Theresa May’s efforts to find a compromise on the Irish border that will unblock Brexit talks struggled on, with both sides digging in on Thursday as the clock ticks down to a deadline next week.
Irish Foreign Minister Simon Coveney rejected “creative ambiguity” on the intractable issue and called for Britain to come up with credible language to guarantee that Brexit won’t create a hard border on the island of Ireland. Northern Ireland’s Democratic Unionists, who have more clout than ever as they prop up May’s government in London, reiterated their red lines in a firmly worded statement.
May wants to find a solution by Monday, when she’s due to have lunch with European Commission President Jean-Claude Juncker. That meeting is meant to pave the way for an agreement from European leaders on Dec. 14 that Brexit talks can move on from the divorce to the crucial trading arrangements for after the split. Businesses are clamoring for a December deal and the pound has rallied on hopes there will be one.
“Hopefully we will make progress that will allow us to move onto phase two in the middle of December,” Coveney told lawmakers in Dublin on Thursday. “If it is not possible to do that, so be it.”
May needs to find a way of wording a commitment to the EU that Brexit won’t mean a hard barrier goes up between Northern Ireland and the Republic of Ireland when the 300-mile line dividing them becomes the U.K.’s new frontier with the EU. The issue is the main obstacle in talks after an outline deal on the financial settlement was reached.
Reiterating commitments to the Good Friday Agreement that brought peace to Ireland after decades of violence could be part of the solution, according to four European officials. But Ireland is insisting on a written commitment that goes further, and makes sure regulations on each side of the border won’t diverge significantly after Brexit, one of the officials said.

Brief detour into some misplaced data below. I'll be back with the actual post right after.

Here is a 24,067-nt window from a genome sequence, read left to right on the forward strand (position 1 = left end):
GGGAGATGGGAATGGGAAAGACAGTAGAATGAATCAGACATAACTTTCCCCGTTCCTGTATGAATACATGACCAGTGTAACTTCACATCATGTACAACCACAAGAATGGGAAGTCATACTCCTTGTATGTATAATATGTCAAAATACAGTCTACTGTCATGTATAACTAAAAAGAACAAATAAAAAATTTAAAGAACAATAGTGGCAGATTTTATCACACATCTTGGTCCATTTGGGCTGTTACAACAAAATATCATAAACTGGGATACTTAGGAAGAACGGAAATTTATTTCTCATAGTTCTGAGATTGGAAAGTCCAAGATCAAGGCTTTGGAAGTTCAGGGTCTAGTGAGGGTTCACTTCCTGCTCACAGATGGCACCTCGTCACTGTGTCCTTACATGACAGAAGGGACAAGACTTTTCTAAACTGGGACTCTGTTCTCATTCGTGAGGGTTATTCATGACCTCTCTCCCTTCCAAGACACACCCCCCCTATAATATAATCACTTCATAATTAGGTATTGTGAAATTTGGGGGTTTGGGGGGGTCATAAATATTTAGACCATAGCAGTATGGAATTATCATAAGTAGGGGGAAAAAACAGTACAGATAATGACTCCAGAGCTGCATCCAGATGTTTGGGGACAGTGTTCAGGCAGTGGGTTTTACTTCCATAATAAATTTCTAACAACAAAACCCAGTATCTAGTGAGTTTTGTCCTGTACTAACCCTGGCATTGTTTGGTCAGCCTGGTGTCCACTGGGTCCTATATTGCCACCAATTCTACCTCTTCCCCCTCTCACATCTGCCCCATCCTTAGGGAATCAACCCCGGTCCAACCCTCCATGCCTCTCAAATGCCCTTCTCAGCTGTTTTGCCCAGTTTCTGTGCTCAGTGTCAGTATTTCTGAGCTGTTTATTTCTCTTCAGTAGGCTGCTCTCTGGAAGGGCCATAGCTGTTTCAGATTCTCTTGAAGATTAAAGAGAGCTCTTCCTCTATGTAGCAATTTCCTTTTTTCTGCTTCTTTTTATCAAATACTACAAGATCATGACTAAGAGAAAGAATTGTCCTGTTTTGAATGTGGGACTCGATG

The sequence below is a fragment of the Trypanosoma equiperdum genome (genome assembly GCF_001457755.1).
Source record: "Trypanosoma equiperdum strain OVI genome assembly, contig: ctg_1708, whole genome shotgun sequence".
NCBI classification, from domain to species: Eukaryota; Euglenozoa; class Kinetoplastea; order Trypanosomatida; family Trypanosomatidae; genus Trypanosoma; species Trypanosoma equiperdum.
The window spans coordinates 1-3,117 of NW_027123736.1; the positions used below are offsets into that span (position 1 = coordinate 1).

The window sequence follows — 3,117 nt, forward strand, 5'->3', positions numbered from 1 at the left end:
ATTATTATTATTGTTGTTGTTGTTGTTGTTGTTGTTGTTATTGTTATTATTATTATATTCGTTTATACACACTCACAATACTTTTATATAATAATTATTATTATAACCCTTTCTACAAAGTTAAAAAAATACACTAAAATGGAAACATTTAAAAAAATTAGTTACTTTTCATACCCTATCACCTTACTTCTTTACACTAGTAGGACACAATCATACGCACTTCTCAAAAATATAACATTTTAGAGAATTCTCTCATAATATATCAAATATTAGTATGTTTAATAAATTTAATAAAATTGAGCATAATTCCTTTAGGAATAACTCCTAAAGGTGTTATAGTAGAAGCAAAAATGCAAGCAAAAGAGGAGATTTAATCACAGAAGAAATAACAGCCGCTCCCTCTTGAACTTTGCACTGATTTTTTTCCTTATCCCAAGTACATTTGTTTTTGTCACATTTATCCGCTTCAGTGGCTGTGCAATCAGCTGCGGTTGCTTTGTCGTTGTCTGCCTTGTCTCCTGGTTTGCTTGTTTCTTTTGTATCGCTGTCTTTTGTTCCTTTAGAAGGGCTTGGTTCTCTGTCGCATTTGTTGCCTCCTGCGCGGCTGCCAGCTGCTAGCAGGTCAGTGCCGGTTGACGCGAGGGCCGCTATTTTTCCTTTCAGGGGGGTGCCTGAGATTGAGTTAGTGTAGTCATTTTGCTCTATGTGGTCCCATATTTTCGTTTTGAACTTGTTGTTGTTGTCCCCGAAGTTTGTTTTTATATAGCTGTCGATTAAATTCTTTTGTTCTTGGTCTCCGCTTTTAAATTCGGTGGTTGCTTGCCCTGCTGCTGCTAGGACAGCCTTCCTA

Ireland wants no border at all — for historic, political and economic reasons — and the EU has adopted the same stance. But no border means keeping Northern Ireland aligned with the regulations that apply in the Republic, and that could mean erecting barriers between Northern Ireland and mainland Britain — a red line for the DUP.
“Her Majesty’s Government have a clear understanding that the DUP will not countenance any arrangement that could lead to a new border being created in the Irish Sea,” DUP leader Arlene Foster, said in a statement.
DUP lawmaker Sammy Wilson told the BBC that attempts to “placate Dublin and the EU” could jeopardise the party’s support for May’s government. Speaking in private, one European official said the chances of an agreement on the Irish issue by next week were 60-40. Another European official saw a 50-50 chance.
The Times of London reported that the solution could hinge on giving Northern Ireland more powers locally over customs, energy and agriculture as a way to keep rules the same on each side of the border after Brexit. The U.K. proposal commits it to working to avoid regulatory divergence on the island of Ireland, the paper said.
That probably wouldn’t go far enough, according to a European official, familiar with Irish thinking. DUP lawmaker Ian Paisley, said on Thursday that Brexit will mean Northern Ireland gets different rules to the Republic on matters such as agriculture.
“There’s areas where frankly divergence will come about because we in Northern Ireland, being part of the United Kingdom, believe we’re going in a different direction, for example on agriculture,” DUP lawmaker Ian Paisley said in an RTE interview on Thursday. “Why would we hold to certain policies that would hold us back.”
That could be a major obstacle. For now, farm animals roam freely across the border, which is all but invisible thanks to the EU, its single market, and its common agricultural policy. Brexit will mean a border probably has to go up somewhere as the U.K. plans to leave Europe’s single market and customs union. The U.K. also wants to strike trade deals with other countries: if U.S. food imports start coming freely into Northern Ireland then a border will be need to block them crossing the Irish border into the EU.